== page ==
C+P Roller trucks Advice Requested

Hi there, wonderful people of the Briarpress community,

A couple of months ago a C+P 10x15 Press came into my possession. As you can see it has been neglected for many years and is in need of some TLC.

I’ve used INOX machine oil in as many oil holes I could find (using the diagrams on Letterpress Commons). I’m using a scotch green pad to get the grime off and generally giving her a clean up.

Next step is to get the rollers recovered. Brissett Rollers here in Sydney tell me it’ll be no problem just as long as I have the trucks/or diameter required.

As you can see in the picture one of the shafts is shorter than the others. I suspect that this is the roller for the long fountain. It is the only one with a remaining truck.

Are all the tucks on a C+P 10x15 the same size? Should the rollers and the tucks be exactly the same diameter? (I am hearing some conflicting opinions, some say the rollers and trucks should match, some say the rollers should be 1/4 inch smaller, some say the rollers will shrink smaller no matter what)

What are your thoughts in Steel vs Plastic trucks?

Should I take the truck to be reverse engineered by a metalworks company?

Should I consider buying plastic trucks from American Ebay?



I do have CAD skills and access to a 3D printer. Should I attempt to manufacture them myself from plastic? Does anyone have CAD files for trucks already available and willing to share?

Finally, I’m missing a treadle hook, any advice on what to do about this would be appreciated!

Many thanks for any and all help from Sydney Australia.

image: CP.jpg


image: rollers.jpg


Log in to reply   12 replies so far

Does the press have 3 sets of roller hooks or 4? My experience has been that ink fountain rollers are metal. Delrin trucks are nice. Much quieter than steel and seemingly just as durable. I’d buy them from NA Graphics rather than eBay. I don’t think the plastics used in 3D printing are dense enough to last long in a printing press. They’re not that expensive from NA Graphics and the quality is great.

Rubber rollers should be the same diameter as the trucks. Composition ones slightly larger.

A new treadle hook can be fabricated fairly easily by a machine shop (it’s really just a j hook with a hole in the right place on the long end), or you can buy one from Hern Iron Works in Idaho. Shipping to Australia might be pricey, though. I’ve seen all sorts of temporary lashups for a substitute hook, including three loops of braided wire clamped tightly at the ends that I used for a couple of years until I could afford a Hern treadle and hook.

Thank you for your advice you’re an absolute gem!

I’m not sure but I believe the Hern treadle hooks are cast, not forged or wrought iron as were the originals. There have been problems with the uneven casting of the hook wearing the journal of the flywheel shaft crank. I’d suggest having a blacksmith or other metalworker fabricate one. It’s pretty simple.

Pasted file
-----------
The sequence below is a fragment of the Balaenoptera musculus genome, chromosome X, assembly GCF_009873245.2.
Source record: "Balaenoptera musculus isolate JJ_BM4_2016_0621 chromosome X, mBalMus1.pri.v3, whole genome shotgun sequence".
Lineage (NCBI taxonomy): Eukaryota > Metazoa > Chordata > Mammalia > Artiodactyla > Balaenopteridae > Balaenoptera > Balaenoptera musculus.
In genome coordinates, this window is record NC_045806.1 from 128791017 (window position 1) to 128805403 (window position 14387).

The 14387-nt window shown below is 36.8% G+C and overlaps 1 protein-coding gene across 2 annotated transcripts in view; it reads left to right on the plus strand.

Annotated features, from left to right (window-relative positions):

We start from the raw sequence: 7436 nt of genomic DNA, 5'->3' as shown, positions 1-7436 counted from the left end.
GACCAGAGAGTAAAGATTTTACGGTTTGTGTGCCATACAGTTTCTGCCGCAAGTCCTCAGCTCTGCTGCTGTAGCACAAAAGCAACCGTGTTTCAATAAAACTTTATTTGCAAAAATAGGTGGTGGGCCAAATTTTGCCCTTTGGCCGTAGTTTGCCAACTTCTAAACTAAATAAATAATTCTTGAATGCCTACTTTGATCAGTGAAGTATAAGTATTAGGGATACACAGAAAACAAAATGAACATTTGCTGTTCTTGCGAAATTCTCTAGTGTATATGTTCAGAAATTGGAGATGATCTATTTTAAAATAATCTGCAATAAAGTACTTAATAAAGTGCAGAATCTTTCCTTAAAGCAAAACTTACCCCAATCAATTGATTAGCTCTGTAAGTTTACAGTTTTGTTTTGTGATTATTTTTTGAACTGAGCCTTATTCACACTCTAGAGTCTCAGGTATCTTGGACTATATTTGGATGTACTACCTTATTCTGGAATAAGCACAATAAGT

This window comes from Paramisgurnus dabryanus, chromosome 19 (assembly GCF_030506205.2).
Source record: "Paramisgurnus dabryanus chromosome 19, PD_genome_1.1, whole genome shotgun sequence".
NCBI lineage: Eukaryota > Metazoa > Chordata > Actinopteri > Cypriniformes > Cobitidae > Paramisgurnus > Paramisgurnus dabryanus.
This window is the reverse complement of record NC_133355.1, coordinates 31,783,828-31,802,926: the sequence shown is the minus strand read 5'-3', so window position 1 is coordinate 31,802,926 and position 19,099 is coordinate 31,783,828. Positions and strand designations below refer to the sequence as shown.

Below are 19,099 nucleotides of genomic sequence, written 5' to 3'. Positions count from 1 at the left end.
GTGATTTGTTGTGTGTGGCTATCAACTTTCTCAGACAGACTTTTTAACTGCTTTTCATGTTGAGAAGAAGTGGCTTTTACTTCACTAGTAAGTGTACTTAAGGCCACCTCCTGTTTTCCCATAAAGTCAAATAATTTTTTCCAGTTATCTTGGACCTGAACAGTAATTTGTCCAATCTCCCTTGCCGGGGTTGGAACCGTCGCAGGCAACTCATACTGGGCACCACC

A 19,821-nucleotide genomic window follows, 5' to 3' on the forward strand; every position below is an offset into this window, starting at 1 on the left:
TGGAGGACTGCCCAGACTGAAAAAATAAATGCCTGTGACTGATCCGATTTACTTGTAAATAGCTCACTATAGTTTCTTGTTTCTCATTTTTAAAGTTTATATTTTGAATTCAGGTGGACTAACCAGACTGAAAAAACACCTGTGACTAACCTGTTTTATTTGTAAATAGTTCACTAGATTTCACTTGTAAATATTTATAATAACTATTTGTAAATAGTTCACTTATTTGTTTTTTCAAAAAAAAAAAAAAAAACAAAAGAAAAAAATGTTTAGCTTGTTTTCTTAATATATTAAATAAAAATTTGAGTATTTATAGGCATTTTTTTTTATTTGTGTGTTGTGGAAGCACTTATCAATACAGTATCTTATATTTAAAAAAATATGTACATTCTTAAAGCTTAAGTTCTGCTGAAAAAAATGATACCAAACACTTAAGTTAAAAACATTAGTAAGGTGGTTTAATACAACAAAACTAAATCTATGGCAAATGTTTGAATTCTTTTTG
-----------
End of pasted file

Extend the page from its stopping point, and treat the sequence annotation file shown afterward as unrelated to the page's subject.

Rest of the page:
thanks Bob!

It can also be something very simple, like a leather strap and a chain leading to the treadle. DIY would not be difficult.

image: CrankStrap.jpg


Looking at a close up of your roller cores obviously the short one is for a different press, two of the other three look to be original and one maybe home made. I would say they are all at the end of there useful life. with cost of shipping in and paying to clean them up there is not a lot of saving compared to buying all new. My trucks are Dupont Delrin.

Thanks for the advice!

Hi guys,

My platen and chase bed are a bit rusted up. I’ve put oil on both to prevent any further rusting but I’m hesitant to buff it away with steel wool lest I disrupt the all important 0.918” height of the chase bed or create future make-ready headaches with the platen.

Any advice in proceeding?

The photos are misleading, they’re worse than they appear.

image: Press2.jpg


image: Press1.jpg


It’s probably surface rust only, which is sort of fluffy and is padding the bed and platen a little. Unless you really bear down on it steel wool won’t remove a measurable amount of metal, but it will take care of the rust pretty well. You could wet the surfaces with kerosene, then steel wool them — the kerosene will keep the rust dust under control — then wipe again with a kerosene-soaked rag to remove the loosened rust. When you’re done the kerosene will evaporate, leaving a slight oily film which should help keep the rust at bay as well.

Besides, the platen is adjustable for type height, so if you did remove a little metal you can compensate for it, but a sheet of bond paper would do the same thing.


Do not use steel wool around a press. Little bits of metal will get into the works and cause problems. You would be much better off using 1000 grit wet or dry sandpaper, or the equivalent crocus-cloth wrapped around a flat block, and a light-weight oil (if you can find it a machinist’s cutting oil is better). The sandpaper will do the cutting, and the oil will float the rust away from the surface. You will probably have to repeat it a number of times before you get the surface to your satisfaction. As long as you don’t bear-down too much you shouldn’t cause a problem with the overall surface.

I’ve brought back many machines that were rusted, some didn’t move at all, I always use the AdLibPress method, fine steel wool and keroscene seems to work great, Devil Tails way works well also, everyone has there own way of doing things, I would not use power tools, do it by hand especially on the platen, bed and ink disc.

Thanks so much for the advice. You’re very kind.